The recommended way to install MySQL on RPM-based Linux
distributions is by using the RPM packages. The RPMs that we
provide to the community should work on all versions of Linux that
support RPM packages and use
glibc 2.3. We also
provide RPMs with binaries that are statically linked to a patched
glibc 2.2, but only for the x86
(32-bit) architecture. To obtain RPM packages, see
Section 2.5, “How to Get MySQL”.
For non-RPM Linux distributions, you can install MySQL using a
.tar.gz package. See
Section 2.16, “Installing MySQL on Unix/Linux Using Generic Binaries”.
We do provide some platform-specific RPMs; the difference between a platform-specific RPM and a generic RPM is that a platform-specific RPM is built on the targeted platform and is linked dynamically whereas a generic RPM is linked statically with LinuxThreads.
RPM distributions of MySQL are also provided by other vendors. Be aware that they may differ from those built by us in features, capabilities, and conventions (including communication setup), and that the instructions in this manual do not necessarily apply to installing them. The vendor's instructions should be consulted instead. Because of these differences, RPM packages built by us check whether such RPMs built by other vendors are installed. If so, the RPM does not install and produces a message explaining this.
If you have problems with an RPM file (for example, if you receive
Sorry, the host
'), see Section 18.104.22.168, “Linux Binary Distribution Notes”.
xxxx' could not be looked
In most cases, you need to install only the
MySQL-client packages to get a functional MySQL
installation. The other packages are not required for a standard
For upgrades, if your installation was originally produced by installing multiple RPM packages, it is best to upgrade all the packages, not just some. For example, if you previously installed the server and client RPMs, do not upgrade just the server RPM.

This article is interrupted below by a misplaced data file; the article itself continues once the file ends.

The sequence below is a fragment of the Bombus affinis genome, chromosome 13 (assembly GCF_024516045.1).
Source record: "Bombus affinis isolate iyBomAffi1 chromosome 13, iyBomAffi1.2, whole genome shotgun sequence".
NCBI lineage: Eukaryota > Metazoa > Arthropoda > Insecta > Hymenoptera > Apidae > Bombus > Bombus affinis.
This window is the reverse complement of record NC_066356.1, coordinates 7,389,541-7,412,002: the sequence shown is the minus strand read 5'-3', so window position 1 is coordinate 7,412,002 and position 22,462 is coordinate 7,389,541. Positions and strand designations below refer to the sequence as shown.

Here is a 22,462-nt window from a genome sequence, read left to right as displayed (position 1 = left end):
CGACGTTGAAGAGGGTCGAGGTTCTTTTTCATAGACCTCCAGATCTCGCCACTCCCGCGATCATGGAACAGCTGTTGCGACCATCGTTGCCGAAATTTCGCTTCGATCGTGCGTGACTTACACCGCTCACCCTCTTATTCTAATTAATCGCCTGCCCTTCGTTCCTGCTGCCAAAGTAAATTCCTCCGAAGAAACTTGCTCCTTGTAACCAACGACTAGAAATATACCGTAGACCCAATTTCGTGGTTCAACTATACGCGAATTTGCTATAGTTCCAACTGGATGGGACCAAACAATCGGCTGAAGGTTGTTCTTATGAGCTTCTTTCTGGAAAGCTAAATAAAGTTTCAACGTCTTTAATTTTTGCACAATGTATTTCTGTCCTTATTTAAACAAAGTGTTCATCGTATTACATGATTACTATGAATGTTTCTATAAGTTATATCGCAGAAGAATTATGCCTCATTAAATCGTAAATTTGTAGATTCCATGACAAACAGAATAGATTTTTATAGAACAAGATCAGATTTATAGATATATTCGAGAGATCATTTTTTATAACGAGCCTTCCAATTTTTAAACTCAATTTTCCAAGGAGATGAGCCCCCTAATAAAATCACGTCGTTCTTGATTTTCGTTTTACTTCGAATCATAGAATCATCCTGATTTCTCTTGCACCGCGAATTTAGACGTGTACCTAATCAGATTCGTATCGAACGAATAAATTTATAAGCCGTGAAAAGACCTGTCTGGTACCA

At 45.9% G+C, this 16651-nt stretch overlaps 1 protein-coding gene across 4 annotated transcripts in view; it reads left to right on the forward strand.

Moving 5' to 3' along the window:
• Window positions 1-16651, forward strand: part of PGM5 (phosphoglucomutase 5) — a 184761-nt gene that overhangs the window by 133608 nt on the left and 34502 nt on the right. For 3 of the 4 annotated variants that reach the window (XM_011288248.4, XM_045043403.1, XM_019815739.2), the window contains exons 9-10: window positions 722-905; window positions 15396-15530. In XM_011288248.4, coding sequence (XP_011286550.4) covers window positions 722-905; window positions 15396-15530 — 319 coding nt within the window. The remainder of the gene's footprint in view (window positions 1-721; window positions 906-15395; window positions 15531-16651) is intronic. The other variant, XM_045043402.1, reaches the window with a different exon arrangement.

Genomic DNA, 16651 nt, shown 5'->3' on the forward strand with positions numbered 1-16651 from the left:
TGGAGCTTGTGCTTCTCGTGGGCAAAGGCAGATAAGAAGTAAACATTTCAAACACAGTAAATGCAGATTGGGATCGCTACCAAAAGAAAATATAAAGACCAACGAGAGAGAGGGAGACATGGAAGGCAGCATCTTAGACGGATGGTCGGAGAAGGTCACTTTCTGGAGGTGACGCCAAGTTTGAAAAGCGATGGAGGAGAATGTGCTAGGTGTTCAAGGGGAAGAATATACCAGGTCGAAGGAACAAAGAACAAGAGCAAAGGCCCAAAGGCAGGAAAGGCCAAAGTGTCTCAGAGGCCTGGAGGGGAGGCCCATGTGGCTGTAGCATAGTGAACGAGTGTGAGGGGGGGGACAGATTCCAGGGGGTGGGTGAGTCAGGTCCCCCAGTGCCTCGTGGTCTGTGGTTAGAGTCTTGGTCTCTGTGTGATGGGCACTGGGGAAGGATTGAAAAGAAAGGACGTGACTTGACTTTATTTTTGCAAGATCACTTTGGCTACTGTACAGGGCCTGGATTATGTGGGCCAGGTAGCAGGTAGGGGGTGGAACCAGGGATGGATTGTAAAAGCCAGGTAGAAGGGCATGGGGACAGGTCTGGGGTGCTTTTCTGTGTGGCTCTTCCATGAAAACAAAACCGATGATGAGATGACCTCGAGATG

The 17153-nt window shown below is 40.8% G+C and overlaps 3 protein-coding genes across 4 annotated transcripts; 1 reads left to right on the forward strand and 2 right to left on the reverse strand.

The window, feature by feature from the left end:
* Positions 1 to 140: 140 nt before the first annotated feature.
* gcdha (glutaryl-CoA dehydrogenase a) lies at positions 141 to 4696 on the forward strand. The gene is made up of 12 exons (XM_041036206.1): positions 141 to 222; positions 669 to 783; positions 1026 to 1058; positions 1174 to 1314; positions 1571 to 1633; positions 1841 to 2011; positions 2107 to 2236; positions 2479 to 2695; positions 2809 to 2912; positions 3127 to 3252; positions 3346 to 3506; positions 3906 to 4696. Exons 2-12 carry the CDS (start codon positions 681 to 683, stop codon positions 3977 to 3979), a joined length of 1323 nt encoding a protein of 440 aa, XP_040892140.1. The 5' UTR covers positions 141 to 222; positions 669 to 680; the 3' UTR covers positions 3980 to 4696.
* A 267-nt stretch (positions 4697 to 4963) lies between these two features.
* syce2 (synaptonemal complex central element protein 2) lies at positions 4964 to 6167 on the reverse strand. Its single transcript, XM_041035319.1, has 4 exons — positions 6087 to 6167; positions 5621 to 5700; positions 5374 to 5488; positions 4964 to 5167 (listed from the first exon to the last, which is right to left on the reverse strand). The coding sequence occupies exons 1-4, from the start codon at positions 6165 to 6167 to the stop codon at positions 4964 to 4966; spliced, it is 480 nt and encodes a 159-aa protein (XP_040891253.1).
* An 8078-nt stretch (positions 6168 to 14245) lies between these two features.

If you get a dependency failure when trying to install MySQL
packages (for example,
error: removing these packages
would break dependencies: libmysqlclient.so.10 is needed by
...), you should also install the
MySQL-shared-compat package, which includes the
shared libraries for older releases for backward compatibility.
Some Linux distributions still ship with MySQL 3.23 and they
usually link applications dynamically to save disk space. If these
shared libraries are in a separate package (for example,
MySQL-shared), it is sufficient to simply leave
this package installed and just upgrade the MySQL server and
client packages (which are statically linked and do not depend on
the shared libraries). For distributions that include the shared
libraries in the same package as the MySQL server (for example,
Red Hat Linux), you could either install our 3.23
MySQL-shared RPM, or use the
MySQL-shared-compat package instead. (Do not
The RPM packages shown in the following list are available. The
names shown here use a suffix of
.glibc23.i386.rpm, but particular packages
can have different suffixes, as described later. Packages that
community in the names are Community
Server builds, available from MySQL 5.0.27 on.
The MySQL server. You need this unless you only want to connect to a MySQL server running on another machine.
The standard MySQL client programs. You probably always want to install this package.
Tests and benchmarks. Requires Perl and the
The libraries and include files that are needed if to compile other MySQL clients, such as the Perl modules. Install this RPM if you intend to compile C API applications.
This package contains debugging information.
debuginfoRPMs are never needed to use MySQL software; this is true both for the server and for client programs. However, they contain additional information that might be needed by a debugger to analyze a crash.
This package contains the shared libraries (
libmysqlclient.so*) that certain languages and applications need to dynamically load and use MySQL. It contains single-threaded and thread-safe libraries. Install this RPM if you intend to compile or run C API applications that depend on the shared client library. If you install this package, do not install the
This package includes the shared libraries for older releases, up to the current release. It contains single-threaded and thread-safe libraries. Install this package instead of
MySQL-sharedif you have applications installed that are dynamically linked against older versions of MySQL but you want to upgrade to the current version without breaking the library dependencies.